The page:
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February 7/02 7:54 am - Langkawi Stage 7 Story


Posted by Editor on 02/7/02
 

The scuttlebutt prior to the start of stage 7 at the Tour de Langkawi was that this longest stage of the race (196.7 kilometres) would be "easy", since everyone wanted to rest up after some hard, fast stages (and with Genting approaching). Well, it started out that way, but Mapei threw down with 70 kilometres to go, thinning out the list of remaining contenders.

Moreno Di Biase (Mobilvetta Design) took his second stage of the Tour in the reduced field sprint, outkicking Daniele Galli (Alexia Alluminio) and the ever-present yellow jersey, Robert Hunter (Mapei-Quick Step), but the story of the day was the split in the peloton. Canada had mixed success, with one of its contenders, Ryder Hesjedal, making the cut, and one not - Dominique Perras (iTeamNova.com).

The day began slowly, with the relentless heat augmented by a dry, gusting crosswind. There were a few half-hearted efforts to get away in the early kilometres, but it was not until 45 kilometres into the race that anything stuck. Three riders went clear at this point, quickly moving 30 seconds ahead of the disinterested field.

Yan Tournier (Credit Agricole), Cesare Di Cintio and Jorg Petersen (Team Fakta) stalled at about 1:30 for nearly 30 kilometres before the Mapei-led peloton backed off. Their lead grew rapidly after this, to 7:18 by the time Mapei finally decided enough was enough and began to charge after them.

The Mapei effort came as the race headed through a section of rolling, open hills - a palm oil plantation laid fallow. With no trees to break the wind, it was brutal under the sun if you weren't protected, and the split within the field opened quickly, with 55 riders managing to make the cut to the front chase group.

Hesjedal and his teammates Eric Wohlberg and Josh Hall did make the cut, while Dominique Perras had the bad luck to be at the back of the peloton dealing with mechanical problems.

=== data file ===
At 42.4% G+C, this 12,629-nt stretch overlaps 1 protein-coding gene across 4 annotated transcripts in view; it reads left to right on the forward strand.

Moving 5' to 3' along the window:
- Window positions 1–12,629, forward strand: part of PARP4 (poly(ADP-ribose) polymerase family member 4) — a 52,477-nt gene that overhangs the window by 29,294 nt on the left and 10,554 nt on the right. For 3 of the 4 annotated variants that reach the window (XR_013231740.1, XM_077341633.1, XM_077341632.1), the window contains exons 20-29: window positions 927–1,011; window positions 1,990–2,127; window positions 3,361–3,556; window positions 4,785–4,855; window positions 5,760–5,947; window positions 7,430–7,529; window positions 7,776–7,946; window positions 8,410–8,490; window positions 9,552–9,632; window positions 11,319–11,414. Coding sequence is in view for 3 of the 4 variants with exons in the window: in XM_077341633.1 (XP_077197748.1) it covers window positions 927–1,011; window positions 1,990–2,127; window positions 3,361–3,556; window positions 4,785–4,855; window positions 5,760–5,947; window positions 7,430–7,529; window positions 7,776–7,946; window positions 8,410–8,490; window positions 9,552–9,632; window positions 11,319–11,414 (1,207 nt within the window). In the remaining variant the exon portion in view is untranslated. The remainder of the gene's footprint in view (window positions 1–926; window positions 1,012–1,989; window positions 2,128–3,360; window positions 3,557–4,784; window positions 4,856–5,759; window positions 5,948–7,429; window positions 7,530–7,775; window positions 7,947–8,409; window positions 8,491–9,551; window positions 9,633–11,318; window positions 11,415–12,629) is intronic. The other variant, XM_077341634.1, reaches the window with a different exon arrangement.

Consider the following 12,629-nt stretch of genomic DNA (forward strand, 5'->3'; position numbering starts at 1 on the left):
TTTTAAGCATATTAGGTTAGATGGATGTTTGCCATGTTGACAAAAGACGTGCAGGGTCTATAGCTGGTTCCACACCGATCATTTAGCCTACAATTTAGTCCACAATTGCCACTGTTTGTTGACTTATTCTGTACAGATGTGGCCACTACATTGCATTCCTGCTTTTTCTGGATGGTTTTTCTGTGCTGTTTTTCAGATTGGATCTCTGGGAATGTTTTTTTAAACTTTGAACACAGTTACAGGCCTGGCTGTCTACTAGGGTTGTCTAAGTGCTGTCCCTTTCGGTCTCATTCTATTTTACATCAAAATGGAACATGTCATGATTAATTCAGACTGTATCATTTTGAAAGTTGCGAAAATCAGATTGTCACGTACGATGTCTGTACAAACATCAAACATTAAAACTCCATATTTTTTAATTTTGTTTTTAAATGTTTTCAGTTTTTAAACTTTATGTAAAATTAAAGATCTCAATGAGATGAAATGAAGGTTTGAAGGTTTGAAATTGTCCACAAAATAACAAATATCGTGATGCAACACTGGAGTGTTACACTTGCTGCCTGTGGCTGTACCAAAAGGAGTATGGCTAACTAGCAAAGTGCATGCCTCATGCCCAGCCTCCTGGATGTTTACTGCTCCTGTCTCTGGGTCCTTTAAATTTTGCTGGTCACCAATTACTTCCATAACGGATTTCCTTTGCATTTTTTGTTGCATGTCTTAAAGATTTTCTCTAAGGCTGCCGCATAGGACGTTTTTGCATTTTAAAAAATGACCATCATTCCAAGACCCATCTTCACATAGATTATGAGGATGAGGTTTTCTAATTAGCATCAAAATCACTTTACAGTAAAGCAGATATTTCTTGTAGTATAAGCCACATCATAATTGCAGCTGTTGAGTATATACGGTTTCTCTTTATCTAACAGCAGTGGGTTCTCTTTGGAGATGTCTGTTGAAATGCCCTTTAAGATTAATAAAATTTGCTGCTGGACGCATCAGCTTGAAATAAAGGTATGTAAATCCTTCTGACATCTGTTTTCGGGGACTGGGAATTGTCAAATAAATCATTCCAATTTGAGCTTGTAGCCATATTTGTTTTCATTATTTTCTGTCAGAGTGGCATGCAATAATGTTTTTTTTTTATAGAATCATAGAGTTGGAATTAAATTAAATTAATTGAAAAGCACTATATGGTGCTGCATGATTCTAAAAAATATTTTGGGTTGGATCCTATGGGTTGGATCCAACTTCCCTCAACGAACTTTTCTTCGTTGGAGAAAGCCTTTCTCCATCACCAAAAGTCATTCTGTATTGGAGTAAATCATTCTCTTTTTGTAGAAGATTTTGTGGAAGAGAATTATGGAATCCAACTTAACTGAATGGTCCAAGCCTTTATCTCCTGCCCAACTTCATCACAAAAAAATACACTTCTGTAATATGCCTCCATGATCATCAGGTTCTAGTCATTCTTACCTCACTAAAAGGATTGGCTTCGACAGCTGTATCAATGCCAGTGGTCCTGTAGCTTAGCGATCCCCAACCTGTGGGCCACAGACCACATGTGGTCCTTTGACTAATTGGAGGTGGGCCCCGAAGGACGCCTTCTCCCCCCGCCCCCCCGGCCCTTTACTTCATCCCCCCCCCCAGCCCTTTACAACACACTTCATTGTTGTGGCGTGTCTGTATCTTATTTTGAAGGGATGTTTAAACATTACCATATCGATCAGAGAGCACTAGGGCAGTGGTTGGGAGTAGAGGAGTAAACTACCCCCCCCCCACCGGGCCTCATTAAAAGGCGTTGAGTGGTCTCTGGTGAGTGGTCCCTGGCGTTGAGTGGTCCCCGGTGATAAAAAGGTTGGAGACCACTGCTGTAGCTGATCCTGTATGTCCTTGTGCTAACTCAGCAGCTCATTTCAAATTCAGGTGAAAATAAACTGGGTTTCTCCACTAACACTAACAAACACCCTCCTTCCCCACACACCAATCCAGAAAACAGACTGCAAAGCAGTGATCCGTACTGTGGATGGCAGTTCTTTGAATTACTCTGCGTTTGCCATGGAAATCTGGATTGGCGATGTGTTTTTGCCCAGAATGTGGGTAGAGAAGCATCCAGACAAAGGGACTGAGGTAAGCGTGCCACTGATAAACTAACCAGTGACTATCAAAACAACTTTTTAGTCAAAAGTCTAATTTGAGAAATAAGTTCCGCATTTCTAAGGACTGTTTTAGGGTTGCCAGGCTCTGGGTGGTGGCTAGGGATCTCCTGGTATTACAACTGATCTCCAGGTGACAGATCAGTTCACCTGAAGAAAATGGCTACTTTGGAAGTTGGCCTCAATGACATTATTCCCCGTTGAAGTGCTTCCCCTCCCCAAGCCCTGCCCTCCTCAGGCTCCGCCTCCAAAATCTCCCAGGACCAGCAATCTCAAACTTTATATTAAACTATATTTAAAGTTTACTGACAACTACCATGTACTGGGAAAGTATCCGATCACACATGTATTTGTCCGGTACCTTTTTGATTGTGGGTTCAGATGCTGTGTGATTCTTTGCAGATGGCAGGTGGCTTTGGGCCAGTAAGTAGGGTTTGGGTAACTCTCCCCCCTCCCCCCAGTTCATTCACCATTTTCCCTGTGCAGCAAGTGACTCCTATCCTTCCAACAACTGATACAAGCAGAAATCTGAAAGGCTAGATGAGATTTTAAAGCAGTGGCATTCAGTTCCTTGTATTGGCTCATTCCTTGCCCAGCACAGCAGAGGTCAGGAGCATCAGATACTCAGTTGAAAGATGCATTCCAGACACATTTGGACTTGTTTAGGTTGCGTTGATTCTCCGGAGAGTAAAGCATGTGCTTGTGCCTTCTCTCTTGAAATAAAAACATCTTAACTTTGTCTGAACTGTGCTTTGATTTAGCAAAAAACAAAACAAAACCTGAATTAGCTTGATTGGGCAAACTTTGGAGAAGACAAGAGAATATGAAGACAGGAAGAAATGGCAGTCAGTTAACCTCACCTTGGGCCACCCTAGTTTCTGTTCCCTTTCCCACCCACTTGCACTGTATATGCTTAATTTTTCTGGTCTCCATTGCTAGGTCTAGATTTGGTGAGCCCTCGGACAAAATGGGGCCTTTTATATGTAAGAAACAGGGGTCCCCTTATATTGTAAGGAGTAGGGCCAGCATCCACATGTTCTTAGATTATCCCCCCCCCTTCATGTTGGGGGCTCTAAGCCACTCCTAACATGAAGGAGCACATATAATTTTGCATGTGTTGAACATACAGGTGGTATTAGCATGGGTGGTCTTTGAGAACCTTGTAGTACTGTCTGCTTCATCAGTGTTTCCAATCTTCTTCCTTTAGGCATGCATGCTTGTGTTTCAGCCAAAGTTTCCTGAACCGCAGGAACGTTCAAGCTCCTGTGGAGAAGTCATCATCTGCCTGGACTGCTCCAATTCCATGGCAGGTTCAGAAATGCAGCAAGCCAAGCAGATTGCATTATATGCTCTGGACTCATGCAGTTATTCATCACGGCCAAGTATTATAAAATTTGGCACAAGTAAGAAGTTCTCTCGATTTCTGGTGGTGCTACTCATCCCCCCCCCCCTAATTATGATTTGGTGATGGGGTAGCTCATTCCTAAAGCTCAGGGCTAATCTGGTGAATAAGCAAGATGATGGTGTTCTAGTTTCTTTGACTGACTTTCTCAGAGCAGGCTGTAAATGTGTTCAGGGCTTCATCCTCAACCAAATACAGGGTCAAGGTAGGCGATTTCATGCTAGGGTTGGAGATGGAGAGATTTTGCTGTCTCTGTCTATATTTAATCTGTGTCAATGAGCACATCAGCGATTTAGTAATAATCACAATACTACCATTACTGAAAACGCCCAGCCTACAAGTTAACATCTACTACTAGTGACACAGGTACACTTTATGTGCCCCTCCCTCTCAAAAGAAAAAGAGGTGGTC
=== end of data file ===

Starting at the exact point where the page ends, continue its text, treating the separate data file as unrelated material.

"It was unbelievable bad luck.", said a visibly exhausted and discouraged Perras after the stage. "About 3 kilometres before (the Mapei surge) I had to switch to a spare bike because my bottom bracket was coming loose. I was at the back waiting for them to fix my bike, and that's when it happened. That was it, they were gone. We chased, and so did Selle Italia, but it was just too fast. Plus, there were about 20 team cars in our way."

The gap grew slowly but surely between the two groups, and Mapei redoubled their efforts when they found out that climbers Perras, his teammate Allan Iacuone (5th on GC), Colombian Ruber Alveiro Marin (Colombia-Selle Italia, 7th GC) and Wong Kam-Po (Telekom Malaysia, 18th GC) were some of the riders who had missed the boat. Riders who didn't miss out included the yellow, green and blue (top Asian) jerseys, and 16 of the top 20 in the overall classification.

Canada's most experienced rider, Wohlberg, was ready for the break when it happened. "We were anticipating a big split in the crosswind, so we stayed near the front and protected Ryder.

I guess Mapei got tired of setting tempo and threw down into the crosswind at 65 kilometres per hour. Josh and I were just trying to protect Ryder. He's the guy we have to keep fresh for Genting."

Hesjedal sang the praises of his two guardians: "It was hard today, I was just trying to stay on wheels and avoid getting too far back. I had more problems at the beginning, when we were going tempo. Once we actually started to move I was more comfortable.

These guys have been riding awesome for me - taking me to the front, sheltering me, bringing me food and water. I happen to be the GC rider now, so they are doing everything to take care of me."

The chase group rolled up the 3 leaders with 47 kilometres to go and continued to put time on the second peloton, who appeared to lose heart after keeping the gap to a minute for nearly 25 kilometres of racing. In the last 40 kilometres the split increased rapidly, topping out at 4 minutes. Hunter led out the final sprint, possibly too early, since Di Biase and Galli were both able to easily come around him at the line.

The end result of the day was Dominique Perras dropping to 21st, 7:25 back, and Hesjedal moving up to 12th, 4:41 down on the yellow jersey. Other Canadian standings are Wohlberg in 30th (18:25), Josh Hall 94th (33:48) and Glen Rendall 136th (1:10:33). Geoff Kabush did not start - his chest infection finally forcing him to call it quits.

Tomorrow the stage is fairly short - 95.5 kilometres - giving the riders a bit of a break before the legendary Genting Highlands stage on Saturday probably determines the overall winner. Hesjedal looks strong for a top-10 standing at this point, since a couple of the riders in front of him are non-climbers, and could go considerably higher, depending upon the kind of climb he and others have.

 


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